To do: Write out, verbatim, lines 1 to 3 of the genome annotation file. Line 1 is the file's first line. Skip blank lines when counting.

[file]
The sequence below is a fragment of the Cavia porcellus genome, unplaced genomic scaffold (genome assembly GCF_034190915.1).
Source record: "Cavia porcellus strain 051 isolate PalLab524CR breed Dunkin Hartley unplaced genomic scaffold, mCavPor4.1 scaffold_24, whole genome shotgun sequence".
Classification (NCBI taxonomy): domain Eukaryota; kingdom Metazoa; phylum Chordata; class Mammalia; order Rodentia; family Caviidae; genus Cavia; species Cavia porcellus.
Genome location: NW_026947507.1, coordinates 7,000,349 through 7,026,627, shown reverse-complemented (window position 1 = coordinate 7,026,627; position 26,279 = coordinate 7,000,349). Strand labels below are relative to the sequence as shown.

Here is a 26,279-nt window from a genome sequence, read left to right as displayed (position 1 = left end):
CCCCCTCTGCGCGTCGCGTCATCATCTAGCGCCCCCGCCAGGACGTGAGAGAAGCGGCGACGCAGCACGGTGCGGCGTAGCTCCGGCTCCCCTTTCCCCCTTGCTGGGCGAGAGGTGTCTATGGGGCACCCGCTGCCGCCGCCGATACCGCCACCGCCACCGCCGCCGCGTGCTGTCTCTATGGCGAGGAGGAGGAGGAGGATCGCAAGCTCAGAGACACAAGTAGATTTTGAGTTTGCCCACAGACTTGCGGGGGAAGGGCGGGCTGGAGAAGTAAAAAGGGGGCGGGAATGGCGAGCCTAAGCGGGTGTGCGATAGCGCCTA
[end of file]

The sequence below is a fragment of the Cavia porcellus genome, unplaced genomic scaffold (genome assembly GCF_034190915.1).
Source record: "Cavia porcellus strain 051 isolate PalLab524CR breed Dunkin Hartley unplaced genomic scaffold, mCavPor4.1 scaffold_24, whole genome shotgun sequence".
Classification (NCBI taxonomy): domain Eukaryota; kingdom Metazoa; phylum Chordata; class Mammalia; order Rodentia; family Caviidae; genus Cavia; species Cavia porcellus.